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woman in cornerDomestic violence and abuse can happen to anyone, regardless of race, socioeconomic status, sexual orientation, marital status or education level. Domestic abuse occurs when one person in an intimate relationship tries to dominate or control the other person, either by physical, sexual, emotional, economic or psychological means.

Why Don’t You Leave?

To those on the outside, it can seem very simple. If someone you love hits you, you need to get up and leave. But the real answer is much more complicated. People experiencing domestic violence or abuse are often isolated because they feel ashamed, scared and reluctant or embarrassed to ask for help. There are many reasons why an abused person doesn’t leave:

  • Denial of the reality of the problem
  • Hope that their partner will stop
  • Shame and embarrassment
  • Isolation from friends and family
  • Guilt
  • Financial reasons
  • Fear
  • Children
  • Spiritual or religious reasons
  • Traumatic bonding with their abuser

Domestic abuse often escalates from verbal threats to actual physical violence and while the physical injuries may be the most outwardly obvious signs, the emotional consequences of living in an abusive relationship can be far more paralyzing. An emotionally abusive relationship can destroy your self-esteem, your self-worth and lead to feelings of anxiety, depression, helplessness and hopelessness. The first step, and often the hardest step, is recognizing that there is a problem. Once that realization takes place, you can begin the process of getting help.

Signs of An Abusive Relationship

There are many signs of an abusive relationship but the first and foremost sign is if you are afraid of your partner. If you feel that you have to constantly walk on eggshells around your partner, if you are constantly afraid of their temper, that they will unexpectedly blow up at something you say or do, it is likely that you are in an unhealthy relationship. In a healthy relationship, your partner does not belittle you, make you feel small or inferior and use words that hurt. In trying to decide if you are in an abusive relationship, please ask yourself these questions:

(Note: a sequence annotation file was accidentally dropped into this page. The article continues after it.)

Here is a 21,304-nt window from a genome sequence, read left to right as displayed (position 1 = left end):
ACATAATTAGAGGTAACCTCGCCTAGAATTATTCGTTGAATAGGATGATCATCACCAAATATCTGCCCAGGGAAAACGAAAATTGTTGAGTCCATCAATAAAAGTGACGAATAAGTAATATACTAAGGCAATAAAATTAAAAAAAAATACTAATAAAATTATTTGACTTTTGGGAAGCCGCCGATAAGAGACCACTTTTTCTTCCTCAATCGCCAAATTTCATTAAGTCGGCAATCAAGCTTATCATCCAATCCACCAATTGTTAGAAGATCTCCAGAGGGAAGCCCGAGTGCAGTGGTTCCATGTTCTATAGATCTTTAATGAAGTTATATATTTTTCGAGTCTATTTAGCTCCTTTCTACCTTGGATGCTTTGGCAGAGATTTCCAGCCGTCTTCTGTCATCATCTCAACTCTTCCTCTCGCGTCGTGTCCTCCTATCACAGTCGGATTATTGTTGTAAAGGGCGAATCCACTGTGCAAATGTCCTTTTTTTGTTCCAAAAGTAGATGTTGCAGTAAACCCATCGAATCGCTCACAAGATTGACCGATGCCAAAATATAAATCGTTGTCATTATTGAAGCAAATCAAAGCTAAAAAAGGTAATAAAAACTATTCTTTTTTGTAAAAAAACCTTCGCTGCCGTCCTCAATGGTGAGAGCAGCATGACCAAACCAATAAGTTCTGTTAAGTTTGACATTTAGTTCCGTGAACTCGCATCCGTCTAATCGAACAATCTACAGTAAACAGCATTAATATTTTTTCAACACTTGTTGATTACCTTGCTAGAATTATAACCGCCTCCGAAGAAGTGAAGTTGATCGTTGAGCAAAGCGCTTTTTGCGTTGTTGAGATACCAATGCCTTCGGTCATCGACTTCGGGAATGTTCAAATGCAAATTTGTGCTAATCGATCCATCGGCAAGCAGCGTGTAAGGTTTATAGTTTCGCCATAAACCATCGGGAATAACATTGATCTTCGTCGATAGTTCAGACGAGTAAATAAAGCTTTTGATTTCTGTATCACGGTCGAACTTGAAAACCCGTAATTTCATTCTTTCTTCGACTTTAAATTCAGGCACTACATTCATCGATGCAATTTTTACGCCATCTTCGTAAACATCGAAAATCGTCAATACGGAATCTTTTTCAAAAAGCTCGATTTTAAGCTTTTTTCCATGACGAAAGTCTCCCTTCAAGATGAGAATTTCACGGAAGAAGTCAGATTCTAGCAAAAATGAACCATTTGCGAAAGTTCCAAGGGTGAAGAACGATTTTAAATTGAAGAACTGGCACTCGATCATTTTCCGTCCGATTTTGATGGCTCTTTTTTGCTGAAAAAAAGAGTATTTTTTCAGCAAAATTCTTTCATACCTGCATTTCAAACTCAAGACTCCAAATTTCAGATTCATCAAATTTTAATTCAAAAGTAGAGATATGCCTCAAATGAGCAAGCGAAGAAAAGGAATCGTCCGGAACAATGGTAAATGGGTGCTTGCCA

• Am I afraid of my partner most of the time?
  • Do I avoid certain conversation topics because I know it might set my partner off?
  • Do I feel that I can never do anything right?
  • Does my partner use words that hurt and humiliate me?
  • Does my partner get angry when I make plans that don’t include them?
  • Does my partner threaten me – by taking my children away, by saying he’ll hurt or kill me, by threatening to commit suicide if I leave?
  • Does my partner force me to have sex with them?
  • Does my partner keep me from seeing friends or family?
  • Does my partner blame me for their anger?

The more questions you answer yes to, the more likely it is that you are in an unhealthy, abusive relationship. One of the most important things to remember is that despite what many people think, domestic violence is not due to the abuser’s loss of control in anger. It is, in fact, a deliberate choice made by the abuser to control you. Often, the abuser will pick and choose who to abuse. People often justify staying with their partner by examining their behavior in other situations, like at family gatherings or community functions. They rarely lash out in public and are often seen by the others as friendly and respected members of the community. They are able to stop their abusive behavior when it suits them.

If you are being abused, please remember that you are not to blame for being hit or mistreated. You are not the cause of your partner’s abusive behavior and you and your children deserve to be treated with respect. You are not alone. Even if the risks of leaving an abusive relationship are great, the risk of staying can far outweigh the risk of leaving. There are many resources available for battered women and children, including hotlines, shelters, legal services, childcare and even job training. You deserve to live free of fear. Please start by reaching out for help.